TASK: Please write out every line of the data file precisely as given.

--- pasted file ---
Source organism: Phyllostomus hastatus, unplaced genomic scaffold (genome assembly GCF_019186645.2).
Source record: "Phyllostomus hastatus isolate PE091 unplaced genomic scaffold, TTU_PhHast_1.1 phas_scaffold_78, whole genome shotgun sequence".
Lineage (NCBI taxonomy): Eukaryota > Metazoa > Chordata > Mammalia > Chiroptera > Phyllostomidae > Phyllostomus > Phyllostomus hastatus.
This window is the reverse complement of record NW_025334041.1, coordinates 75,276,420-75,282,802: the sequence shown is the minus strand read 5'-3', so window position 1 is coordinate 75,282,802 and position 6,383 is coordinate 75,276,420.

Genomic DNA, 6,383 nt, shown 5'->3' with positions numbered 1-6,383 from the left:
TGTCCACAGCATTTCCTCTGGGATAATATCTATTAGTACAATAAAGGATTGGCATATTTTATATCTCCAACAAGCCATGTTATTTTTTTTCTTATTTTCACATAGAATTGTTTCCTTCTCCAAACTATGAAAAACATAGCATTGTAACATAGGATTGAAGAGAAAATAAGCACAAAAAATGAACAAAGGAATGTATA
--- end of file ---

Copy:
Source organism: Phyllostomus hastatus, unplaced genomic scaffold (genome assembly GCF_019186645.2).
Source record: "Phyllostomus hastatus isolate PE091 unplaced genomic scaffold, TTU_PhHast_1.1 phas_scaffold_78, whole genome shotgun sequence".
Lineage (NCBI taxonomy): Eukaryota > Metazoa > Chordata > Mammalia > Chiroptera > Phyllostomidae > Phyllostomus > Phyllostomus hastatus.
This window is the reverse complement of record NW_025334041.1, coordinates 75,276,420-75,282,802: the sequence shown is the minus strand read 5'-3', so window position 1 is coordinate 75,282,802 and position 6,383 is coordinate 75,276,420.

Genomic DNA, 6,383 nt, shown 5'->3' with positions numbered 1-6,383 from the left:
TGTCCACAGCATTTCCTCTGGGATAATATCTATTAGTACAATAAAGGATTGGCATATTTTATATCTCCAACAAGCCATGTTATTTTTTTTCTTATTTTCACATAGAATTGTTTCCTTCTCCAAACTATGAAAAACATAGCATTGTAACATAGGATTGAAGAGAAAATAAGCACAAAAAATGAACAAAGGAATGTATA